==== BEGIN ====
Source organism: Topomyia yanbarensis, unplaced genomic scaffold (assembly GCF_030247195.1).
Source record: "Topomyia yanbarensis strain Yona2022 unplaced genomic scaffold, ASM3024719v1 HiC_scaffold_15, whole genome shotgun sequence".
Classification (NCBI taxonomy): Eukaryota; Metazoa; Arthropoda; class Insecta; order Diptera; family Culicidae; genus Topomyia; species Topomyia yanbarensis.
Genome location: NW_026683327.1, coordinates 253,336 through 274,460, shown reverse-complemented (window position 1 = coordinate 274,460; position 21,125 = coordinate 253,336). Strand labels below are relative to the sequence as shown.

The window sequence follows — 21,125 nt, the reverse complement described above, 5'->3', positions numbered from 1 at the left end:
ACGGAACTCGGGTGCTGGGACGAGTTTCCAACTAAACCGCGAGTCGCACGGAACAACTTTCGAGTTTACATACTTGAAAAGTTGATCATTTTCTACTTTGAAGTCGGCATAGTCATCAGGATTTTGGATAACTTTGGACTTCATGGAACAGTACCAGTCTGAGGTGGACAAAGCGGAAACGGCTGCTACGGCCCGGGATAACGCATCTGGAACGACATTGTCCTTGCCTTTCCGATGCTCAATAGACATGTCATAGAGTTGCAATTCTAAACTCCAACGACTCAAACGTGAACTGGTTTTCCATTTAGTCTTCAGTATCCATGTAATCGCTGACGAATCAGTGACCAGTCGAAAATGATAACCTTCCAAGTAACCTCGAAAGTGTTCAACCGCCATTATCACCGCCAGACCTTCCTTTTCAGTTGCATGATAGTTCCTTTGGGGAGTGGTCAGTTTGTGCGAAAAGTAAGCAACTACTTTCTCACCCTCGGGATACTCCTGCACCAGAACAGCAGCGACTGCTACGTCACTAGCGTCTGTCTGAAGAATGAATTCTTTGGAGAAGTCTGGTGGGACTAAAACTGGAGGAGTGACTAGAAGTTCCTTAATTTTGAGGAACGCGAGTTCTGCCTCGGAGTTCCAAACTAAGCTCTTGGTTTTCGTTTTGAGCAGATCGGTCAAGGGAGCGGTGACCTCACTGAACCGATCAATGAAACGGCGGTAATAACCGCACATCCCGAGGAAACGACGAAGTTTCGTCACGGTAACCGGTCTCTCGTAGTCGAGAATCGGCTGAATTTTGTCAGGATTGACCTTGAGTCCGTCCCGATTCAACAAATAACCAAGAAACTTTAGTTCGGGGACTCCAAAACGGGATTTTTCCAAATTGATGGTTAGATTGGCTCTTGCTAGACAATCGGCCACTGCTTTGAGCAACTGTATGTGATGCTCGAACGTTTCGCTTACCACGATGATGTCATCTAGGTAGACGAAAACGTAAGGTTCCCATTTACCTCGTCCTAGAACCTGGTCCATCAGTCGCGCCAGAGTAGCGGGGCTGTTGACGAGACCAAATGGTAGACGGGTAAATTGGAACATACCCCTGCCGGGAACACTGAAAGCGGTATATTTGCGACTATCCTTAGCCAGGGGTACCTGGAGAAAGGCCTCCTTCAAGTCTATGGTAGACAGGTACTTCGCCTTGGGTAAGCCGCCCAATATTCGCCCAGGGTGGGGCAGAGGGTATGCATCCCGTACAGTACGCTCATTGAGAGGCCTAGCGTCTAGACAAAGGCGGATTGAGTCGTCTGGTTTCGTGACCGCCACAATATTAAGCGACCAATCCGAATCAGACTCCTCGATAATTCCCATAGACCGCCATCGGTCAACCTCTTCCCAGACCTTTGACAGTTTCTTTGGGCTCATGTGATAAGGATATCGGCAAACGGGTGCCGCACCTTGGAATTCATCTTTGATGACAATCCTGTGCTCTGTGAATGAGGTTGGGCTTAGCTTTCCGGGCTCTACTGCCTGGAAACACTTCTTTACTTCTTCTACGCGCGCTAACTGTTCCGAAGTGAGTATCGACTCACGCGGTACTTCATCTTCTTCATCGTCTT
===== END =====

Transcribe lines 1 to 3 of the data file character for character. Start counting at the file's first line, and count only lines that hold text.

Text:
Source organism: Topomyia yanbarensis, unplaced genomic scaffold (assembly GCF_030247195.1).
Source record: "Topomyia yanbarensis strain Yona2022 unplaced genomic scaffold, ASM3024719v1 HiC_scaffold_15, whole genome shotgun sequence".
Classification (NCBI taxonomy): Eukaryota; Metazoa; Arthropoda; class Insecta; order Diptera; family Culicidae; genus Topomyia; species Topomyia yanbarensis.